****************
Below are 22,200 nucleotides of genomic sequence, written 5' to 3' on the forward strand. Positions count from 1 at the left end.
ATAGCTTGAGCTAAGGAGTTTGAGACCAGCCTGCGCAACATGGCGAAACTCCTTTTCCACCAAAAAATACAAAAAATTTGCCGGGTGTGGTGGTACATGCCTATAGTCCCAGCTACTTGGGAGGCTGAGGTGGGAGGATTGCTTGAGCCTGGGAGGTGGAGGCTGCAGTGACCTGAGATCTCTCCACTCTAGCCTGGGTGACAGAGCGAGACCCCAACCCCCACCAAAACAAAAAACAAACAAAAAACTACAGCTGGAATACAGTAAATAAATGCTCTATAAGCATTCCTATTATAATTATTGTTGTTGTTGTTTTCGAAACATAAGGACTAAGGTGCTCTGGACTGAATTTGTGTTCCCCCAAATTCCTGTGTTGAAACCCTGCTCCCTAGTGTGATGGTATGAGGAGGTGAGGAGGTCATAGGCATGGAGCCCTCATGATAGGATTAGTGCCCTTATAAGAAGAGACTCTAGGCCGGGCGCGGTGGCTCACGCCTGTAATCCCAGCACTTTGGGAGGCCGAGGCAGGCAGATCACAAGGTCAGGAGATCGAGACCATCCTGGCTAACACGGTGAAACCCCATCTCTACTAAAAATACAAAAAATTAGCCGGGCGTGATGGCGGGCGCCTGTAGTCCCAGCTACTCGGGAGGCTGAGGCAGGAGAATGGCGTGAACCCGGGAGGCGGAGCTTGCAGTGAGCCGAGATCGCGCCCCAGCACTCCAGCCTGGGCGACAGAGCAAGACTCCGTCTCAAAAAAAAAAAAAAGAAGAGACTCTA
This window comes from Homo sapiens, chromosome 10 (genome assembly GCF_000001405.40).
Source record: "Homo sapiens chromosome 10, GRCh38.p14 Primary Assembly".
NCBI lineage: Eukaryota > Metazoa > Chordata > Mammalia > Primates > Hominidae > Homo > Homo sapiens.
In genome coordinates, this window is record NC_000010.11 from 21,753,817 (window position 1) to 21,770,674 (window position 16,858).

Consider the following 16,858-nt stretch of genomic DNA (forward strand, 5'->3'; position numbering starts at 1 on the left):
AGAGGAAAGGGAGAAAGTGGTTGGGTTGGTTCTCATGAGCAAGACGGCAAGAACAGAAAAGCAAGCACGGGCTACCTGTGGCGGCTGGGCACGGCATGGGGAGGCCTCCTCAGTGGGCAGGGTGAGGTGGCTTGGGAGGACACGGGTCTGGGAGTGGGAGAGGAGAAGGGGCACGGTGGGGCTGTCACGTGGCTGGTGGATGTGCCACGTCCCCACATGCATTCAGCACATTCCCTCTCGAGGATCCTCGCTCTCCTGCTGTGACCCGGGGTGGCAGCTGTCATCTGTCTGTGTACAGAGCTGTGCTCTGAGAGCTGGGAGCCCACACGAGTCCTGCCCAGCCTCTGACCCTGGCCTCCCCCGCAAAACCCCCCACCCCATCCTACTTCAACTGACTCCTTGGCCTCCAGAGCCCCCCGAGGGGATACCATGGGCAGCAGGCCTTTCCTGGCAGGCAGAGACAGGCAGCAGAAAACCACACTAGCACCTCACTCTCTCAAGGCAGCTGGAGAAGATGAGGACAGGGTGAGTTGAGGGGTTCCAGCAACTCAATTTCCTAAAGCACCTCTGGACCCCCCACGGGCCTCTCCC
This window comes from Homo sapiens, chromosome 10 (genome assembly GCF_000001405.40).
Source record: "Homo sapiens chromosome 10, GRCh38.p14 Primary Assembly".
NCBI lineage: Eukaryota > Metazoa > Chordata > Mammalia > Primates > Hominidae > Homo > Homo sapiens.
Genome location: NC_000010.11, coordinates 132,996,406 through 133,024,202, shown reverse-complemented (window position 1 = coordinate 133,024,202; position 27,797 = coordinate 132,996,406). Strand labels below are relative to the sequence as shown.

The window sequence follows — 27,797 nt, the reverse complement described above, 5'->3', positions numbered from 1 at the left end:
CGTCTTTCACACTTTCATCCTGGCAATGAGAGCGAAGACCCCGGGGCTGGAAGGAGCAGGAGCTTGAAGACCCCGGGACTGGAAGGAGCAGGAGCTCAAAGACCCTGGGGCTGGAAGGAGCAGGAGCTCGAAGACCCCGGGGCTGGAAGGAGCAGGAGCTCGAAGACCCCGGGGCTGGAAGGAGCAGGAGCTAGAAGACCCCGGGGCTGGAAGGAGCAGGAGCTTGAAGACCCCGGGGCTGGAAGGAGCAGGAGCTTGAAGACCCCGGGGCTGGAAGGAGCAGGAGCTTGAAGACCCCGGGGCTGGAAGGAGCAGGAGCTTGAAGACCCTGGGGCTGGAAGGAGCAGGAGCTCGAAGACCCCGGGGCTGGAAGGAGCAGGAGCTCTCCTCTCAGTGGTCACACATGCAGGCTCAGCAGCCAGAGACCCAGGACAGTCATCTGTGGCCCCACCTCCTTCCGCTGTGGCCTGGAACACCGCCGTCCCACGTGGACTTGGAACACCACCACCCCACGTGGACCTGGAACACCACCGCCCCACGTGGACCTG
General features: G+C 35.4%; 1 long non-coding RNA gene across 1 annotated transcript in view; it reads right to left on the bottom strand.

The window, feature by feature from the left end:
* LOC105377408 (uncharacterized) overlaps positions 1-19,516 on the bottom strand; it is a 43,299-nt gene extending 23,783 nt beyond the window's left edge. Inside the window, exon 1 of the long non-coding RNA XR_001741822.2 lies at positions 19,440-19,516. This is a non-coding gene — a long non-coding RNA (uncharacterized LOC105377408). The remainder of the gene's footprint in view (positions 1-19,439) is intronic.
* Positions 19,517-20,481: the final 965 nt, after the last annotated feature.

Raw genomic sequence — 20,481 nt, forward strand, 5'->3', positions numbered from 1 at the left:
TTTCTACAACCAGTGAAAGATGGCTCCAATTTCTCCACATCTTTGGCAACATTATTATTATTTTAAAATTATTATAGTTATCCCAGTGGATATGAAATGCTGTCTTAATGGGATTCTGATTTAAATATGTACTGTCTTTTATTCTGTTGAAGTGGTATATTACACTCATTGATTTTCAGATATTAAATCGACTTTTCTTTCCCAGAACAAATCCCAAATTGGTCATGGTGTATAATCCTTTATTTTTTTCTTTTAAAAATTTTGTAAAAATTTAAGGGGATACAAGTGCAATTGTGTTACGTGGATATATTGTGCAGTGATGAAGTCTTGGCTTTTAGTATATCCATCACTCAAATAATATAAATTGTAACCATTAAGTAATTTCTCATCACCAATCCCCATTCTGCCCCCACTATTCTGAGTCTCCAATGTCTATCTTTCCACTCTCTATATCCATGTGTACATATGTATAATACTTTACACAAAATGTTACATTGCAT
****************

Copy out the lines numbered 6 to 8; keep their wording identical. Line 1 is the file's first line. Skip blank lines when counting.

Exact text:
In genome coordinates, this window is record NC_000010.11 from 21,753,817 (window position 1) to 21,770,674 (window position 16,858).

Consider the following 16,858-nt stretch of genomic DNA (forward strand, 5'->3'; position numbering starts at 1 on the left):
AGAGGAAAGGGAGAAAGTGGTTGGGTTGGTTCTCATGAGCAAGACGGCAAGAACAGAAAAGCAAGCACGGGCTACCTGTGGCGGCTGGGCACGGCATGGGGAGGCCTCCTCAGTGGGCAGGGTGAGGTGGCTTGGGAGGACACGGGTCTGGGAGTGGGAGAGGAGAAGGGGCACGGTGGGGCTGTCACGTGGCTGGTGGATGTGCCACGTCCCCACATGCATTCAGCACATTCCCTCTCGAGGATCCTCGCTCTCCTGCTGTGACCCGGGGTGGCAGCTGTCATCTGTCTGTGTACAGAGCTGTGCTCTGAGAGCTGGGAGCCCACACGAGTCCTGCCCAGCCTCTGACCCTGGCCTCCCCCGCAAAACCCCCCACCCCATCCTACTTCAACTGACTCCTTGGCCTCCAGAGCCCCCCGAGGGGATACCATGGGCAGCAGGCCTTTCCTGGCAGGCAGAGACAGGCAGCAGAAAACCACACTAGCACCTCACTCTCTCAAGGCAGCTGGAGAAGATGAGGACAGGGTGAGTTGAGGGGTTCCAGCAACTCAATTTCCTAAAGCACCTCTGGACCCCCCACGGGCCTCTCCC